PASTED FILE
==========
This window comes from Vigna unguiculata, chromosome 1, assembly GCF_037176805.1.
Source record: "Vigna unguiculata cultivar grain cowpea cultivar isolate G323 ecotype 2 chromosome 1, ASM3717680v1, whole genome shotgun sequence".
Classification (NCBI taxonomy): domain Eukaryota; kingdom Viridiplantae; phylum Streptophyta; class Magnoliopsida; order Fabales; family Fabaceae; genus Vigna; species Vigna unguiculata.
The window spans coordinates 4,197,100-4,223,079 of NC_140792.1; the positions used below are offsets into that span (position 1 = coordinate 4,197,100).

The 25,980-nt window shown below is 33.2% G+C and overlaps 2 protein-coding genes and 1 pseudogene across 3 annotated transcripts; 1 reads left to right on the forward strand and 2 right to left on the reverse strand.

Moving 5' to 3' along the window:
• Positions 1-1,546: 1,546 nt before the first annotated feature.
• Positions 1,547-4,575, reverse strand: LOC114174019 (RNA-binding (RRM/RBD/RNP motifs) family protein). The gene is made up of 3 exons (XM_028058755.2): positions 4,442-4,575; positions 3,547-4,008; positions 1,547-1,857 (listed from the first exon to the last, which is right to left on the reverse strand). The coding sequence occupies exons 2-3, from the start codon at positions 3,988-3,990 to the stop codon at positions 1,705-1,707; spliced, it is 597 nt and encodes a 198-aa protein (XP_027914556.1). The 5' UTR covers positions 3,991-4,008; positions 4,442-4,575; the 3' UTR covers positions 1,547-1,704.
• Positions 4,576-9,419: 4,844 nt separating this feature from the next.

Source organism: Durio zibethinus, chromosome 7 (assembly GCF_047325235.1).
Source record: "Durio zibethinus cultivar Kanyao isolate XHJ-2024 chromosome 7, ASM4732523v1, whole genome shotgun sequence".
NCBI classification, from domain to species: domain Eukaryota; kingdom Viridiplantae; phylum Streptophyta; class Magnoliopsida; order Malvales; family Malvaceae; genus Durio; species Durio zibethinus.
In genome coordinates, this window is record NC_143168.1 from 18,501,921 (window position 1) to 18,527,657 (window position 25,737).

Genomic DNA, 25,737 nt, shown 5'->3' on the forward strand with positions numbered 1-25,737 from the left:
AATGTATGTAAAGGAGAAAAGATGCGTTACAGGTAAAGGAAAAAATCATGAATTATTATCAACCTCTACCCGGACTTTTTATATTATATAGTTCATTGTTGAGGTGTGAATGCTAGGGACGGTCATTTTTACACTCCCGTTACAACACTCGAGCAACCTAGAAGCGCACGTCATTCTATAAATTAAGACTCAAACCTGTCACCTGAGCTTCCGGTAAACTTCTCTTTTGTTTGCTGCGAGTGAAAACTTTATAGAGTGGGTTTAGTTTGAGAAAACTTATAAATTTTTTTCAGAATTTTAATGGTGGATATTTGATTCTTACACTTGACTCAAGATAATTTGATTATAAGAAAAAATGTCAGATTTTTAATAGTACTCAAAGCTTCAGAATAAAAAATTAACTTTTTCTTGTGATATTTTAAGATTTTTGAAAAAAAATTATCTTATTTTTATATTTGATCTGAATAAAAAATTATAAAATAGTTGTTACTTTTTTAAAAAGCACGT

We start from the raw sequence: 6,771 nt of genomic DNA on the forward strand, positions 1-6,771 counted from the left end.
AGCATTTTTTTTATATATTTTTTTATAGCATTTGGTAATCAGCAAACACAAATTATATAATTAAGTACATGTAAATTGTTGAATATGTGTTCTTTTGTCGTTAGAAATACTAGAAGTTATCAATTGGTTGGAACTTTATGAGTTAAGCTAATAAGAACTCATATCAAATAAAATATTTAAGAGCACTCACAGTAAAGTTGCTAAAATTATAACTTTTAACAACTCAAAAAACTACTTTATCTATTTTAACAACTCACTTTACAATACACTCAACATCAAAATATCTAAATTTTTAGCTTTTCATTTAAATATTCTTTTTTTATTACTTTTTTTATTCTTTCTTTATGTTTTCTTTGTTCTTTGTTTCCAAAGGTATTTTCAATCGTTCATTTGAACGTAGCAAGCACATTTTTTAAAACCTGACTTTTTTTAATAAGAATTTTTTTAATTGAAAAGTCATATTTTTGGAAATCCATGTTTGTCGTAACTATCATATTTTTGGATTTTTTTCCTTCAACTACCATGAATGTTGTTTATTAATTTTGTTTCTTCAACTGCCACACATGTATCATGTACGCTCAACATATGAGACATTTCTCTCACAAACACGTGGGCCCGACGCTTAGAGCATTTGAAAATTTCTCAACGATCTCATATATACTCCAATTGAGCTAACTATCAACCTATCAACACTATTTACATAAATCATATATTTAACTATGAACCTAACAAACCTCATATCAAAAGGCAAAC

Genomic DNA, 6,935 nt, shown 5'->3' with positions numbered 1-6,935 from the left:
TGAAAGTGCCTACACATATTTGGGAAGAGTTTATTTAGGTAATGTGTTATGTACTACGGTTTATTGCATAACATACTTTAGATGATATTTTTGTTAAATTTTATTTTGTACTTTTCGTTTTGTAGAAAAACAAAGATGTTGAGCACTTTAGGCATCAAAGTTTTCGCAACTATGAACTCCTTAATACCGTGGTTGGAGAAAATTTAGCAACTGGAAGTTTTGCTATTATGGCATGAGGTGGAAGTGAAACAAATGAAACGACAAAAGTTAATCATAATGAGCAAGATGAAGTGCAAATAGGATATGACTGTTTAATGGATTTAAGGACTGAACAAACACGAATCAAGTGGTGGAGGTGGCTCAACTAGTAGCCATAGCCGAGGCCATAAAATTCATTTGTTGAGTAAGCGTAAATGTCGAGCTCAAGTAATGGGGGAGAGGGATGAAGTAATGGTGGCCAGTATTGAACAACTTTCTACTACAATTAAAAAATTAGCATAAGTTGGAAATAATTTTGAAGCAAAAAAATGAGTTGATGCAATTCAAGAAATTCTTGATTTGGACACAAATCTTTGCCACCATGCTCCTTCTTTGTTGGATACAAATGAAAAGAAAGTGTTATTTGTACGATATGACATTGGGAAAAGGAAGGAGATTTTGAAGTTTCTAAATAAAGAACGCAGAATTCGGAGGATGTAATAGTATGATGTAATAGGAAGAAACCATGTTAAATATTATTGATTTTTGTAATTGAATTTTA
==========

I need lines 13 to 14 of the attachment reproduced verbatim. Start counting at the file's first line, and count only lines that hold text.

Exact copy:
In genome coordinates, this window is record NC_143168.1 from 18,501,921 (window position 1) to 18,527,657 (window position 25,737).

Genomic DNA, 25,737 nt, shown 5'->3' on the forward strand with positions numbered 1-25,737 from the left: